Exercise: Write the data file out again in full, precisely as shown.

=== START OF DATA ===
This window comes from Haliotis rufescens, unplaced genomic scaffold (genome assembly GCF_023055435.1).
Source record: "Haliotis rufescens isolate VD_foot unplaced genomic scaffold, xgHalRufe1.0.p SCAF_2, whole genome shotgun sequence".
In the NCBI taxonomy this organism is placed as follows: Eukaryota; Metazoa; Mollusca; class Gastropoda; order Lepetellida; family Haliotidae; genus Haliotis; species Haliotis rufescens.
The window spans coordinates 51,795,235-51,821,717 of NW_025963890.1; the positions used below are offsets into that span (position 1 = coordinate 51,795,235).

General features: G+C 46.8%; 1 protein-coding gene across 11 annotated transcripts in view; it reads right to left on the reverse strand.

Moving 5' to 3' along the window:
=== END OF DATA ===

This window comes from Haliotis rufescens, unplaced genomic scaffold (genome assembly GCF_023055435.1).
Source record: "Haliotis rufescens isolate VD_foot unplaced genomic scaffold, xgHalRufe1.0.p SCAF_2, whole genome shotgun sequence".
In the NCBI taxonomy this organism is placed as follows: Eukaryota; Metazoa; Mollusca; class Gastropoda; order Lepetellida; family Haliotidae; genus Haliotis; species Haliotis rufescens.
The window spans coordinates 51,795,235-51,821,717 of NW_025963890.1; the positions used below are offsets into that span (position 1 = coordinate 51,795,235).

General features: G+C 46.8%; 1 protein-coding gene across 11 annotated transcripts in view; it reads right to left on the reverse strand.

Moving 5' to 3' along the window: